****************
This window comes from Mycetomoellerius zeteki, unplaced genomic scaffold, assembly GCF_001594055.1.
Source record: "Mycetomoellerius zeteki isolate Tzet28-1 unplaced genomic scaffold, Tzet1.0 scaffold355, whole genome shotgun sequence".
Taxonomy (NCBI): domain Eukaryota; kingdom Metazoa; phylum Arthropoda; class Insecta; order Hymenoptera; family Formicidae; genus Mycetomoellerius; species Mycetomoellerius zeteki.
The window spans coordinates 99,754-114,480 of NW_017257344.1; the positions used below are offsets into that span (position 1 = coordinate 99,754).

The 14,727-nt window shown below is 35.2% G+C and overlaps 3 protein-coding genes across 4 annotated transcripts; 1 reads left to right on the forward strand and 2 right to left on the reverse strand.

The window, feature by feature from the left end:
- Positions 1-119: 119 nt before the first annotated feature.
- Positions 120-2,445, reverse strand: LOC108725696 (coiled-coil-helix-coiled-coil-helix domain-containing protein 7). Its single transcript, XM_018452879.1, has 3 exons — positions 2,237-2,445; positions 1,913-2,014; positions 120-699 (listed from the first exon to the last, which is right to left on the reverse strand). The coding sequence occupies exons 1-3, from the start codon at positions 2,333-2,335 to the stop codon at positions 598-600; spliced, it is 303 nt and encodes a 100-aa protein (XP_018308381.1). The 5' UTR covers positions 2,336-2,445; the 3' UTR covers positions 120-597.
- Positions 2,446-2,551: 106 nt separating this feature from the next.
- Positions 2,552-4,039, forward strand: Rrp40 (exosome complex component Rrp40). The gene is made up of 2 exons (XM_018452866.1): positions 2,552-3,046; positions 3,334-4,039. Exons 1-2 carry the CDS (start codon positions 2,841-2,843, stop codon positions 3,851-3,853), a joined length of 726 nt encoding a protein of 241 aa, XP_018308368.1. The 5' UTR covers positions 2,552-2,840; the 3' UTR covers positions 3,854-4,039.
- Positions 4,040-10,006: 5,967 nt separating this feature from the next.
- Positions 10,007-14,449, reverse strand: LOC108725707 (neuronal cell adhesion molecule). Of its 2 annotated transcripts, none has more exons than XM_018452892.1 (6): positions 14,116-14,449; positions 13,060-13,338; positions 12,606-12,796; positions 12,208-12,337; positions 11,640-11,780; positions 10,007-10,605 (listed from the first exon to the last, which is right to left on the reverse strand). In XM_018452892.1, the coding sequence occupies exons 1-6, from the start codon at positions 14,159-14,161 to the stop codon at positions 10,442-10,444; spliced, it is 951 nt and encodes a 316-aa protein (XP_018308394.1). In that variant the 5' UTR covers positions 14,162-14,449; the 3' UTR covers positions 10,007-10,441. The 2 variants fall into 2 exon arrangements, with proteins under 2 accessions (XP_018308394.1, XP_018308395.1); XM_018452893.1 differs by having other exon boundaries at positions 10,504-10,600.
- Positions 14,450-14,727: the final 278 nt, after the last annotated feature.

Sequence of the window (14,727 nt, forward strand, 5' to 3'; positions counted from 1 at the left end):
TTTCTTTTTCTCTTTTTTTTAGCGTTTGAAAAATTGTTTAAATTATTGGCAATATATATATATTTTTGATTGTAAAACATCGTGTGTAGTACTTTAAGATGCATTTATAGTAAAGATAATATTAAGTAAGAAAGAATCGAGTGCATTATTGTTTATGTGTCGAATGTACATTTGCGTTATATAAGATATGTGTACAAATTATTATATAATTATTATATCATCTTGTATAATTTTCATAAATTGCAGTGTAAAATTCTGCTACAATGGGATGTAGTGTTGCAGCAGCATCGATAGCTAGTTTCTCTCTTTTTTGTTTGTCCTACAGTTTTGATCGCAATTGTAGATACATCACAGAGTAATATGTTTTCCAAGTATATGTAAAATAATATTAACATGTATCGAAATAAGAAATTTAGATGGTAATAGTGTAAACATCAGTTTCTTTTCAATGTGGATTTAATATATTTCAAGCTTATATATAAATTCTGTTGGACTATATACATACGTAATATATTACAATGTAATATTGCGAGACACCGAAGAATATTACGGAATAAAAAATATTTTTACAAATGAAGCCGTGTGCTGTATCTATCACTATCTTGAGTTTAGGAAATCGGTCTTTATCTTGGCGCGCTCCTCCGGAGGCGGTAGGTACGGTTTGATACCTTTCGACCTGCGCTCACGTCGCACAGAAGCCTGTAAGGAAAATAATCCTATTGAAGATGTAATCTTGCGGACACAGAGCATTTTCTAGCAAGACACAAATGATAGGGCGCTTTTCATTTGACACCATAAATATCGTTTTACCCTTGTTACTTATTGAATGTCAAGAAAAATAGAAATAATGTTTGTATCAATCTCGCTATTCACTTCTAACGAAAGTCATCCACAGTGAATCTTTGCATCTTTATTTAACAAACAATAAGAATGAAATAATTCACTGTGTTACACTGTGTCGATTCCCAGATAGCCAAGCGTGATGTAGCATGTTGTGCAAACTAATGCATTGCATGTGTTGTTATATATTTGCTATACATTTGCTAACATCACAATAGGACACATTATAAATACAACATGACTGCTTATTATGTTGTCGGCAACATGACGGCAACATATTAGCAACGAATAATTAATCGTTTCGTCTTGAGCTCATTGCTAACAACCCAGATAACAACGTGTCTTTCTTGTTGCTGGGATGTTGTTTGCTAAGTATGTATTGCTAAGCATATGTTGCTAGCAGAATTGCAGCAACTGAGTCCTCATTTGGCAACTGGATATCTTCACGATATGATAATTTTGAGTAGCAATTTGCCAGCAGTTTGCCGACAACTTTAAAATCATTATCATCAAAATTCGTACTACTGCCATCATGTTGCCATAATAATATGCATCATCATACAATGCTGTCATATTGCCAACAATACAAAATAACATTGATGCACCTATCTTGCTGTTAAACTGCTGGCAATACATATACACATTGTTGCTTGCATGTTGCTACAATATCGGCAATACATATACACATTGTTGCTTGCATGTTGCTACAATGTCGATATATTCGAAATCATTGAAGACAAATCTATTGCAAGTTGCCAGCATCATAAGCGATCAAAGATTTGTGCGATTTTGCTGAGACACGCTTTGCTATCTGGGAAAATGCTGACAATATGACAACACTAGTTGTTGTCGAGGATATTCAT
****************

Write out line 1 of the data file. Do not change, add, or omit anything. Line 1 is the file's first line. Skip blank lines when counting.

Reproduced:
This window comes from Mycetomoellerius zeteki, unplaced genomic scaffold, assembly GCF_001594055.1.